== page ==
Dealing with fake drugs: Strict surveillance needed

BY: Kweku Zurek

Drugs or medicines are meant to treat various ailments and health conditions to make the sick healthy again. Therefore, if those drugs are fake, no one is safe and all will be in danger.

The Daily Graphic finds worrying the increasing number of falsified, substandard and unregistered drugs in the country, a situation which the Ministry of Health (MoH) has described as alarming.

That there is enough evidence to support the fact that the country has problems with fake and substandard medicines, as well as unregistered pharmaceutical products flooding our markets, is not in doubt. This gives us the creeps and we urge vigilant surveillance by all stakeholders, including the public, to expose the cartel behind such dangerous trade.

Using medicines that are fake does not only make one’s health condition worse but can also be fatal, as checks by the MoH have indicated, and this must worry every Ghanaian.

For instance, according to the Director of Pharmacy at the MoH, Dr Joycelyn Naa Korkoi Azeez, a brand of uterotonic, a category of medication used to prevent bleeding after mothers have delivered, had been discovered to be substandard and might be responsible for some of the cases of maternal mortality recorded in the country.

Evidence also shows the prevalence of tampering with dates on medicines and packages, among others, in order to extend their shelf life, without approval.

How insensitive can we be because of our greed and desire to make money at all cost, at the expense of people’s health and lives.

The Daily Graphic sees this as criminal and urges the MoH, as well as all stakeholders, including the Food and Drugs Authority, the Ghana Standards Authority, the Pharmaceutical Manufacturers Association of Ghana, wholesalers, importers of medicines and the National Health Insurance Authority, along with the law enforcement agencies, to leave no stone unturned in finding those involved in the illegal trade and let them face the full rigours of the law.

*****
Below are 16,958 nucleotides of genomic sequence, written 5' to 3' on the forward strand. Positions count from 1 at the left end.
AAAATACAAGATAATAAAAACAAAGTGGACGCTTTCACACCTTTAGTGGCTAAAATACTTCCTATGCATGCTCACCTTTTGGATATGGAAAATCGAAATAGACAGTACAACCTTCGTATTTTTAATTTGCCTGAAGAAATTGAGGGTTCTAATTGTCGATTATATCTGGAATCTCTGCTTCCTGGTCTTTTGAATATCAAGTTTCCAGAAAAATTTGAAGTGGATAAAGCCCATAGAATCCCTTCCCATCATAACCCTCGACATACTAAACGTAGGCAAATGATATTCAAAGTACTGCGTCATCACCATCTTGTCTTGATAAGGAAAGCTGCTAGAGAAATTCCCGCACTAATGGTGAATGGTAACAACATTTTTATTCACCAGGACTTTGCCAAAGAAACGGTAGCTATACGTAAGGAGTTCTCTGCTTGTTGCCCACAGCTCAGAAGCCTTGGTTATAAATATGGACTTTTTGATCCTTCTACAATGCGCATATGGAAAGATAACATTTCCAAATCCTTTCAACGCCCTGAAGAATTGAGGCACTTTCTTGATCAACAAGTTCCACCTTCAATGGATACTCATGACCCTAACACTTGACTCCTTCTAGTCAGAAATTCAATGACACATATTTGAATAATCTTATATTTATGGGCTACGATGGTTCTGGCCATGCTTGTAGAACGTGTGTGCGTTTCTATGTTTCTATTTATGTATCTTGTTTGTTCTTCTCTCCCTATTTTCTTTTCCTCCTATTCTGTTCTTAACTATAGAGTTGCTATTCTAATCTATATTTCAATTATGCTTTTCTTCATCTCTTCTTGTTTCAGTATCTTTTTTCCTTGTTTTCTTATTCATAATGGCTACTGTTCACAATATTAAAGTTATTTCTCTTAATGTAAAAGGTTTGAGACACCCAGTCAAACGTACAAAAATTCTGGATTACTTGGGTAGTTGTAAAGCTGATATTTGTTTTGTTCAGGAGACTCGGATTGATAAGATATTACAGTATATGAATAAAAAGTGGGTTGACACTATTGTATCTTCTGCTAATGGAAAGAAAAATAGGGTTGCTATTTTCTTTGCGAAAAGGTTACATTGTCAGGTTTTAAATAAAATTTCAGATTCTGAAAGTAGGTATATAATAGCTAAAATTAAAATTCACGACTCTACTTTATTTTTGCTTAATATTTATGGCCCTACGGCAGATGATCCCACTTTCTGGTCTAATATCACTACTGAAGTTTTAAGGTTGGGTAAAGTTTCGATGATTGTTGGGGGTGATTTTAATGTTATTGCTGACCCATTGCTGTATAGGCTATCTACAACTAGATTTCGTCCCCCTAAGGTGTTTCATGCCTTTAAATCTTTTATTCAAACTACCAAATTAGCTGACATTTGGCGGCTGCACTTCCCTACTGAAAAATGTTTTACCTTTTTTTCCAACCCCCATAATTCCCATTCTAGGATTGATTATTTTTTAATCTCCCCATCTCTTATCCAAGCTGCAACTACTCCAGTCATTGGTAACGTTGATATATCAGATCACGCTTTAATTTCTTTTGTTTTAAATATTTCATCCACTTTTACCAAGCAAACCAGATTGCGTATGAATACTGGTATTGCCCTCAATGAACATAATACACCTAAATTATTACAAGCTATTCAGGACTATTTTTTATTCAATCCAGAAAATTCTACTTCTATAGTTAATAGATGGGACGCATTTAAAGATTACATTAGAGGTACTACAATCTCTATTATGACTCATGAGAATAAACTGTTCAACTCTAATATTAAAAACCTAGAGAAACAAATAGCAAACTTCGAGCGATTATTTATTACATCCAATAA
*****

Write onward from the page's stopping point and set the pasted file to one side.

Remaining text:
Anybody can fall victim to taking fake and substandard drugs to treat an ailment, which may worsen his or her condition and make it fatal, so we should not joke with this serious threat on our lives.

It is in view of this that we find refreshing the announcement by Dr Azeez at the launch of the Ghana Pharmaceutical Traceability Strategy and Document recently that the strategy would involve using electronic means to track and trace all medicines within the country’s legitimate supply chain, from the manufacturer all the way to the end user.

The system will be used to ensure that all medications are authenticated, and where they are not authenticated, they will be tracked and traced by the system and taken out. This medicine policy, anchored on patient safety and ensuring quality standard in patient safety, deserves everyone’s push and must not be made to fail.

Pharmacists especially, who dispense drugs, are key to ensuring that only medicines that have been cleared are given out, and they must be very vigilant in checking whether a particular drug has been authenticated or not.

Our prayer is that pharmacists who detect that any medication is fake will report to the right authorities for action to be taken to recall the medication in question, and that anyone who fails to do that in order to make greedy gain must not be spared.

We urge that financing should not become an issue in the training of people, the creation of awareness, the buying of scanners, the development of bar codes and linking of every pharmacy shop with wholesalers, as the strategy espouses, so that we will not fail in preventing the killing of our people through the use of fake and substandard drugs.

While the strategy may not completely block falsified medicines from entering the supply chain, we believe that the integrity of a given pack of medicine can be assured through strict regulations, monitoring cold-chain shipping, facilitating supply chain visibility and providing a range of serialised mandates.

We urge the regulators not to renege on their duty to save us all.